You can also define regions of interest as usual: OFA (Occipital Face Area), V1.
You can run PLS for more than 2 conditions through Process1 tab. However, you should be careful when arranging the files in this option. We will use the same dataset to illustrate how to use this option in Brainstorm.
- Select the Process1 tab at the bottom of Brainstorm window.
Drag and drop 16 source maps from Group_analysis/Famous-MEG to the Process1 window.
Drag and drop 16 source maps from Group_analysis/Scrambled-MEG to the Process1 window under the previous source maps.
Finally, drag and drop 16 source maps from Group_analysis/Unfamiliar-MEG at the end of previous files.
- Make sure you have the same number of files for each condition.
Note: PLS processes the data in “subject in condition” format. Therefore, all files from the same condition must be placed in the process window at once and files from the second condition must be added to the end of first condition, and so on for the rest of the conditions.
Run process Test > Partial Least Squares (PLS) – More than Two Condition.
- Enter the number of conditions and the number of subjects (files) per condition.
The other options are the same as explained above.
The process will take some time. The results are displayed in the same way as before; however, you may have more bootstrap ratio files for different latent variables depending on the number of conditions you have. In this example, we have 2 latent variables.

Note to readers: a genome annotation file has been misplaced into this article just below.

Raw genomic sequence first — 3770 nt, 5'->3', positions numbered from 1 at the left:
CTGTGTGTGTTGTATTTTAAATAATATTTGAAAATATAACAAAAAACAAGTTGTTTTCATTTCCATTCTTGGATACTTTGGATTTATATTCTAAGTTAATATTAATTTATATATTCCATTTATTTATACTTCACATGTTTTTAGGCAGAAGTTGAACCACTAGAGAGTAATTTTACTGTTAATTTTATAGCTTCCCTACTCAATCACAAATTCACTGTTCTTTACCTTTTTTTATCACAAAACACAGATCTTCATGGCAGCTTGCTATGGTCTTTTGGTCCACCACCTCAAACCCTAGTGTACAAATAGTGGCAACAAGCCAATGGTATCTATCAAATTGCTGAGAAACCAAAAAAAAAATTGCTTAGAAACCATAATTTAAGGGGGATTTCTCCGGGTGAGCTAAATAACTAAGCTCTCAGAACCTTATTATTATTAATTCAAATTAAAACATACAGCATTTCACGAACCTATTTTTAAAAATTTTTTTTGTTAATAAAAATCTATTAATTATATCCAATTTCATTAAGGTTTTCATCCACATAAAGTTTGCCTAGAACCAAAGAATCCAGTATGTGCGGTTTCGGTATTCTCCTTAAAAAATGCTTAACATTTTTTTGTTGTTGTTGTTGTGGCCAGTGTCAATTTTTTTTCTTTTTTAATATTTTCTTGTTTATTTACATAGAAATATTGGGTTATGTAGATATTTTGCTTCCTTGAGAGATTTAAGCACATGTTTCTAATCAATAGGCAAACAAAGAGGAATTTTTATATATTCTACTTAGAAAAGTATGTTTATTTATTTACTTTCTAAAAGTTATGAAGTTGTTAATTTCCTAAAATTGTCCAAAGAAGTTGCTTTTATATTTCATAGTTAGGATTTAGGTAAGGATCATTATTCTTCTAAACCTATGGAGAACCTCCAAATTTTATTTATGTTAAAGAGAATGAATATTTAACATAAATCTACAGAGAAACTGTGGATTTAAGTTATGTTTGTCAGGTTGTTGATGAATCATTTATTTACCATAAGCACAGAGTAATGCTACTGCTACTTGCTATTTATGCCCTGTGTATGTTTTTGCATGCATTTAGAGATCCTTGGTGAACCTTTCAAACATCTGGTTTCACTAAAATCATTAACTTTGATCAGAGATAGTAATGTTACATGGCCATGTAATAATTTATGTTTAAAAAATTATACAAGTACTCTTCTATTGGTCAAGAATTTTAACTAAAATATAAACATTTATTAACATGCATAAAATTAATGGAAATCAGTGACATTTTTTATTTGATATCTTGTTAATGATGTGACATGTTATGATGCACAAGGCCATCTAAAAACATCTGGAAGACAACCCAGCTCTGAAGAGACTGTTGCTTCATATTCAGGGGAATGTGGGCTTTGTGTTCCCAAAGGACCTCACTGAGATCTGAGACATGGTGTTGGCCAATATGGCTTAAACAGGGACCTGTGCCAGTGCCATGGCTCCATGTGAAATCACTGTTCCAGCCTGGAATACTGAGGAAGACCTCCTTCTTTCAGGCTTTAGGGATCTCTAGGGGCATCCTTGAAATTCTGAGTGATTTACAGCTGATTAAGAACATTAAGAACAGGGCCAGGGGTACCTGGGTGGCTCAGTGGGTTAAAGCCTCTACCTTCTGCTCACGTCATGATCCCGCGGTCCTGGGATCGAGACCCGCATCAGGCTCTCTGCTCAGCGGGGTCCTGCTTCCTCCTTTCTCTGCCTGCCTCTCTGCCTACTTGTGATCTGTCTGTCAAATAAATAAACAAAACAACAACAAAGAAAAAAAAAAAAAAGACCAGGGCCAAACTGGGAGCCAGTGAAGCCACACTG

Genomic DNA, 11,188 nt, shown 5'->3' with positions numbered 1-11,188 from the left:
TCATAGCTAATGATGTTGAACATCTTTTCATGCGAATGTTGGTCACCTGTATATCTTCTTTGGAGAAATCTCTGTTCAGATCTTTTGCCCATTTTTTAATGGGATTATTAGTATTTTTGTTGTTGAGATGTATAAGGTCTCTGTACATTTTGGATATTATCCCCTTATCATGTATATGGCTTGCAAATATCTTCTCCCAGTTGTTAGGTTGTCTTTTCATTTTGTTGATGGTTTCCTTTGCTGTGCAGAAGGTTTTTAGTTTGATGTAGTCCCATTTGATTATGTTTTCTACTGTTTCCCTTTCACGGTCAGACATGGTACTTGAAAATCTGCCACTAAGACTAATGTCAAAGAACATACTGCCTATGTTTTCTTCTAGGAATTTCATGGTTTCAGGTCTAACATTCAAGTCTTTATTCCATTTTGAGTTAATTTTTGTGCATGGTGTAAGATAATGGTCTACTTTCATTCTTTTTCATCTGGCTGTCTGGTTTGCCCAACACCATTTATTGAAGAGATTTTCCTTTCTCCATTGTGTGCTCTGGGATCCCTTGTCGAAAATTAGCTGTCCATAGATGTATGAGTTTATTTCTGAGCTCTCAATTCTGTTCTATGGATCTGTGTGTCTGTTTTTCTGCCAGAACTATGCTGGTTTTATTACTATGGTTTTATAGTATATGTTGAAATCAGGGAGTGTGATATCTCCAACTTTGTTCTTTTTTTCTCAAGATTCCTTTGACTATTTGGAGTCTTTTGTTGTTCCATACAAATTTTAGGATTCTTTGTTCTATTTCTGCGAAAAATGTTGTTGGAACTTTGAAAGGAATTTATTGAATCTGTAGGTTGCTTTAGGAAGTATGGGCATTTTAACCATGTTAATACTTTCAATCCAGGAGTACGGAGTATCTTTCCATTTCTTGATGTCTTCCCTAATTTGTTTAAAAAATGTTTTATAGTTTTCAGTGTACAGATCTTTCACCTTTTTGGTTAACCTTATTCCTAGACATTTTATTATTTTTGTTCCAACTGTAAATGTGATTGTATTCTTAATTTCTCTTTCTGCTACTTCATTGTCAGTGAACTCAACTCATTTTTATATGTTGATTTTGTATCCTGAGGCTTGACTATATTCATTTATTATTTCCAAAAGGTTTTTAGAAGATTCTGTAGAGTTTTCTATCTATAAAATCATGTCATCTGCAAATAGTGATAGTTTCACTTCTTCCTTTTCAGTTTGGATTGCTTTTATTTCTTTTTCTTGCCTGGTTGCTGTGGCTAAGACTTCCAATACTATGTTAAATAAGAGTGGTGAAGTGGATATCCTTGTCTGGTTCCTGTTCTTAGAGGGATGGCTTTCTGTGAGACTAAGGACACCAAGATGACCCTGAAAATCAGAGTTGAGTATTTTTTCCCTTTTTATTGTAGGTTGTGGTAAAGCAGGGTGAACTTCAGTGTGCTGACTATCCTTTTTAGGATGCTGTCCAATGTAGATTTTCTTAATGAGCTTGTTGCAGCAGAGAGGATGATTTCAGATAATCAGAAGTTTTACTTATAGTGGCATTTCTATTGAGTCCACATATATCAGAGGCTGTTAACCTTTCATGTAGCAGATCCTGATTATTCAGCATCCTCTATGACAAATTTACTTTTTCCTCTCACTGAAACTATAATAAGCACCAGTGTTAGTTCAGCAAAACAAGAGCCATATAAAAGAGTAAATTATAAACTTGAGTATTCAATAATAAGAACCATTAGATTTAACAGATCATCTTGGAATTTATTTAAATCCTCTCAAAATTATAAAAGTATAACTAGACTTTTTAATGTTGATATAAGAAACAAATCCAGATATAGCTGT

Check the p-values first to detect the significant latent variables. Each latent variable will have a p-value that indicates whether the related effect (or contrast) is significant or not. In this example, only latent variable 1 (LV1) is significant.
Open the contrast file and focus on the contrasts (effects) related to the significant latent variables.
- Keep the bootstrap ratio files for significant latent variables and delete the rest.
Efron B, Tibshirani R (1986). "Bootstrap methods for standard errors, confidence intervals and other measures of statistical accuracy." Stat. Sci. 1, 54– 77.
Krishnan A, Williams LJ, McIntosh AR, Abdi H (2011). "Partial Least Squares (PLS) methods for neuroimaging: a tutorial and review." Neuroimage, 56(2), 455-475.
McIntosh AR, Bookstein F, Haxby J, Grady C (1996). "Spatial pattern analysis of functional brain images using partial least squares." Neuroimage 3, 143–157.
McIntosh AR, Lobaugh NJ (2004). "Partial least squares analysis of neuroimaging data: applications and advances." Neuroimage 23, S250–S263.
Mišić B, Dunkley BT, Sedge PA, Da Costa L, Fatima Z, Berman MG, ... & Pang EW (2016). "Post-traumatic stress constrains the dynamic repertoire of neural activity." The Journal of Neuroscience, 36(2), 419-431.